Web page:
Show Less

«The Brownies’ Book»: Inspiring Racial Pride in African-American Children

Series:

Christina Schäffer

‘The Brownies’ Book:’ Inspiring Racial Pride in African-American Children offers a descriptive analysis and interpretation of America’s first magazine for young African-Americans. Published by W.E.B. Du Bois in cooperation with Jessie Fauset and Augustus Granville Dill, the monthly hoped to foster a new African-American identity by (re)connecting «the children of the sun» with Africa, by turning them into proud Americans, and by educating them to be global citizens. The editors turned the crow into a positive symbol of blackness and provided photographs which proved that «black is beautiful» to increase the self-esteem of black youths. The magazine was a harbinger of the Harlem Renaissance and served as a creative outlet for many African-American writers and artists, among them many women.

Prices

Show Summary Details
Restricted access

1 Introduction

Extract

To Children, who with eager look Scanned vainly library shelf and nook, For History or Song or Story That Told of Colored Peoples’ glory – We dedicate The Brownies’ Book.1 Among W.E.B. Du Bois’ numerous projects which he launched at the beginning of the twentieth century to inspire a new positive self-image as well as pride in African-Americans for their African heritage also ranks a monthly periodical for children entitled The Brownies’ Book. This magazine, which was brought out in cooperation with Jessie Redmon Fauset and Augustus Granville Dill from January 1920 to December 1921, was dedicated to young African-Americans, “the children of the Sun,” as Du Bois called them.2 The creation of The Brownies’ Book was a pioneering event in African-American literature in general and, more specifically, in the field of African-American children’s literature because it was the first periodical composed and published by African-Americans for black children who, until then, had been looking in vain for material which included an African- American perspective and “told of Colored Peoples’ glory” (TBB Jan. 1920: 32).3 The fact that The Brownies’ Book was a harbinger of the Harlem Renaissance, paving the way for Alain Locke’s New Negro philosophy, further adds to its significance. Before this magazine was released, African-American children could only see themselves “through the eyes of others” – to use Du Bois’ famous phrase from The Souls of Black Folk – if they were depicted at all.4 Virtually the entire reading material for the young, ranging from children’s books, through children’s...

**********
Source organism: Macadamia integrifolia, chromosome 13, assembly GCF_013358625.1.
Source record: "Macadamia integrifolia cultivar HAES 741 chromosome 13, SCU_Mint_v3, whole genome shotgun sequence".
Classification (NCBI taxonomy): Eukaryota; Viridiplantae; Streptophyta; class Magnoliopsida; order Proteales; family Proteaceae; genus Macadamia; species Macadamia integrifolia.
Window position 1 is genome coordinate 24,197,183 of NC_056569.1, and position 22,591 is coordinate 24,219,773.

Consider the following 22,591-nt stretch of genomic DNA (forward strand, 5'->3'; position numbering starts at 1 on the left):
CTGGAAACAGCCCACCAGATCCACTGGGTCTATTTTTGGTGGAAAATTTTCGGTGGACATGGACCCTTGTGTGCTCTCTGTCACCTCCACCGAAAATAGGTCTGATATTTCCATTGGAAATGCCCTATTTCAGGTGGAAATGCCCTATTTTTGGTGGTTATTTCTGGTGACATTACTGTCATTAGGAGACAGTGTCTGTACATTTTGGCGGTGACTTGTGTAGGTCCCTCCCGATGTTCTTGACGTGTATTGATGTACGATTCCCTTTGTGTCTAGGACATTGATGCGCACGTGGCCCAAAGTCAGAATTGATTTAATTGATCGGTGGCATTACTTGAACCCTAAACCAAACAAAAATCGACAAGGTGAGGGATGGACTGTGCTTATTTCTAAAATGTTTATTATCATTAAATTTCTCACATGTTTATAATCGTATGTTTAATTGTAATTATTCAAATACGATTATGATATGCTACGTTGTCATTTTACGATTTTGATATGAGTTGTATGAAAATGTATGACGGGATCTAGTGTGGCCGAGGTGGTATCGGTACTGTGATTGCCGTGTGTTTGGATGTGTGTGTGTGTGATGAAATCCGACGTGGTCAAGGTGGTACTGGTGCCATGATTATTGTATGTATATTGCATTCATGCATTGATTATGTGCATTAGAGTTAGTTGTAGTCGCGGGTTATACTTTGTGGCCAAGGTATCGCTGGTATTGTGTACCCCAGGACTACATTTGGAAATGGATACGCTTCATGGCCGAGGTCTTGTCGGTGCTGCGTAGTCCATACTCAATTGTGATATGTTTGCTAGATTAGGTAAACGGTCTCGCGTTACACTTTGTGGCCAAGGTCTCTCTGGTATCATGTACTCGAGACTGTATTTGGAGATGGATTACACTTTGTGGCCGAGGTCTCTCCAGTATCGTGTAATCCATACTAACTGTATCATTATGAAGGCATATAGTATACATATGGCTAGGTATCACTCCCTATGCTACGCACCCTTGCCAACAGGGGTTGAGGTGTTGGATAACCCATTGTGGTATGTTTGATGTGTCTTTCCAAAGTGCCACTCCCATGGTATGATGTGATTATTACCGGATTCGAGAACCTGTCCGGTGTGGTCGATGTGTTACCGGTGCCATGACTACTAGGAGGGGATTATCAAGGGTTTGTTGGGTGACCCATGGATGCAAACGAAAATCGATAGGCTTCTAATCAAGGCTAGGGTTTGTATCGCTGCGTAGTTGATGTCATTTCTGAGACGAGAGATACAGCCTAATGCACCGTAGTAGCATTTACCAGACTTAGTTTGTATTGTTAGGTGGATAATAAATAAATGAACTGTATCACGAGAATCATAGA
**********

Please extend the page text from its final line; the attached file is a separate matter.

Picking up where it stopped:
You are not authenticated to view the full text of this chapter or article.

This site requires a subscription or purchase to access the full text of books or journals.

Do you have any questions? Contact us.

Or login to access all content.